Wednesday, April 27, 2011
Quick hits on the Mets bullpen
By Mark Simon
There's been some buzz around the blogosphere regarding the recent performance of the Mets bullpen, so we figured we'd chime in with a few quick-hit nuggets.
Perhaps the most encouraging stat on Mets relievers during the team's five-game winning streak is the bullpen's strikeout-to-walk rate.
In their last 13 1/3 innings, Mets relievers have whiffed 14 and walked two, a significant improvement in their performance. Prior to the streak, the Mets bullpen was averaging four walks per nine innings.
Francisco Rodriguez, who earned another save Tuesday, is off to an encouraging start in one area. Rodriguez has successfully recorded outs against 12 of the 14 lefties against whom he's gotten to a two-strike count. He retired Danny Espinosa and Roger Bernadina in such a manner Tuesday night.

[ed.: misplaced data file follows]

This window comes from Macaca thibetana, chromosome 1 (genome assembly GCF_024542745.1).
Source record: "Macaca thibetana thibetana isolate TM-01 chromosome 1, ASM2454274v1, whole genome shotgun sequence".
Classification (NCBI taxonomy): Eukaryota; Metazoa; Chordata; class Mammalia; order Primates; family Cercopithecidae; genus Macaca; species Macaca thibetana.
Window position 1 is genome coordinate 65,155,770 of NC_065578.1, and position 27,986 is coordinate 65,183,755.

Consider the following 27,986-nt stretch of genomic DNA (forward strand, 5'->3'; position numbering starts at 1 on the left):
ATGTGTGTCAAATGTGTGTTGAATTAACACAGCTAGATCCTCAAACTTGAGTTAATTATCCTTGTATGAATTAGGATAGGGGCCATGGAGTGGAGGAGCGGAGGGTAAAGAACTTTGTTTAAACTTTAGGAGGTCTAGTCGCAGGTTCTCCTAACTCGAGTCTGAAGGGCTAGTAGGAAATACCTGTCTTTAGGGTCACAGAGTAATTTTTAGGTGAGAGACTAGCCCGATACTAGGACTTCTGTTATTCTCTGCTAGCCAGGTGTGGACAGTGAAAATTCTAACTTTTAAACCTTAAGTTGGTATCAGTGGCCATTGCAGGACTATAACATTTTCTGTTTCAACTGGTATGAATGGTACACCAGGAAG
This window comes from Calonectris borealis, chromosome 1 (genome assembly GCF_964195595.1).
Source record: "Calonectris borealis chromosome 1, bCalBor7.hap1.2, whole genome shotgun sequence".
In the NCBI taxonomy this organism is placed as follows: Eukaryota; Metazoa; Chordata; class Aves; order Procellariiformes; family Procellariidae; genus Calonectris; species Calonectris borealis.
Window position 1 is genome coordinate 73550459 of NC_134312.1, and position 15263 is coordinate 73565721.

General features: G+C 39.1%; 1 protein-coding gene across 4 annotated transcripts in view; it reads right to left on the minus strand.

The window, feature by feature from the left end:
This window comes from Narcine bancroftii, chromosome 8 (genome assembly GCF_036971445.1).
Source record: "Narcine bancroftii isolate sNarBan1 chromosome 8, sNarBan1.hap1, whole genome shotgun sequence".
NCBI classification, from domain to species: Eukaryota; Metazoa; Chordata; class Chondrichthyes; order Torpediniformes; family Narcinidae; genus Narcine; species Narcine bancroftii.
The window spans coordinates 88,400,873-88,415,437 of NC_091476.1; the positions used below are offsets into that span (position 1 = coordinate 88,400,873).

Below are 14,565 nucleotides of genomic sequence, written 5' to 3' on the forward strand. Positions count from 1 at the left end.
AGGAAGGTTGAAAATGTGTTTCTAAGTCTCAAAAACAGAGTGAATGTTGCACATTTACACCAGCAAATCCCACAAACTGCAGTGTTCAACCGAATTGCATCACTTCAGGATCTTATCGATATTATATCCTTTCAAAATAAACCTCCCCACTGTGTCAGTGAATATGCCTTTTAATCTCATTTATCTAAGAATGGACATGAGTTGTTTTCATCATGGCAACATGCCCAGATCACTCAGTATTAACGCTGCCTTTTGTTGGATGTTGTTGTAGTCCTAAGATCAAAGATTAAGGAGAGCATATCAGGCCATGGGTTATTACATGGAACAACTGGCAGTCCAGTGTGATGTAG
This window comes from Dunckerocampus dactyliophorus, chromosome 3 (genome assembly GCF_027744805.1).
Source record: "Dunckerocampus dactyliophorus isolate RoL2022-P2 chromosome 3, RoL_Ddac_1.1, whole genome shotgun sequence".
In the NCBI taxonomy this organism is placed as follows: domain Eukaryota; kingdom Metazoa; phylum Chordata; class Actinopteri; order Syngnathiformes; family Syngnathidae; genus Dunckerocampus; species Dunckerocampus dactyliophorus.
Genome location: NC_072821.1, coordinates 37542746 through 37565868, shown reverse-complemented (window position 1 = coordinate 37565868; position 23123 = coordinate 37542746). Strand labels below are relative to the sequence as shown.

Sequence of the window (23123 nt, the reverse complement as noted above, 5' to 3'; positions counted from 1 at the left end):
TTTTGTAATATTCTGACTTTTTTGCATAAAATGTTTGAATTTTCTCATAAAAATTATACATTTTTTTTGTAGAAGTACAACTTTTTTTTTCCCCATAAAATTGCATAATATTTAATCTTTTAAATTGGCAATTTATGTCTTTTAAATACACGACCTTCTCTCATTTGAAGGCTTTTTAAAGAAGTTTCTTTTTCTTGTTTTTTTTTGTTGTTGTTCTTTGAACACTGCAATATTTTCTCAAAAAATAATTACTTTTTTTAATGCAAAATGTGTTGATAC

Video review indicates Rodriguez is throwing his changeup in such situations more than half the time (57 percent), which in the early going is about twice as frequently as he had thrown it in two-strike situations against lefties last season.
After some control issues at the start of the season, Taylor Buchholz has had 6 1/3 straight walk-free innings. Buchholz's curveball has come as advertised. He's gotten 16 outs with the pitch this season, yielding one base hit.
Jason Isringhausen, for the most part, has avoided the sort of contact that causes trouble. Rick Ankiel's single Tuesday night is the only line drive he has allowed in his 6 2/3 innings.
Lastly, there figures to soon be a clamoring for Pedro Beato to be used in more meaningful situations. Seven of Beato's eight entrances have come with the Mets trailing, although Terry Collins now appears leaning toward a common progression with a narrow lead of Beato to Isringhausen to K-Rod.
Within a VERY small sample, Beato has shown good swing-and-miss ability with his fastball. In his last three appearances, opponents have swung at 18 fastballs, missing eight. So far, hitters have swung and missed at it 27 percent of the time, a rate that is nearly double the major league average.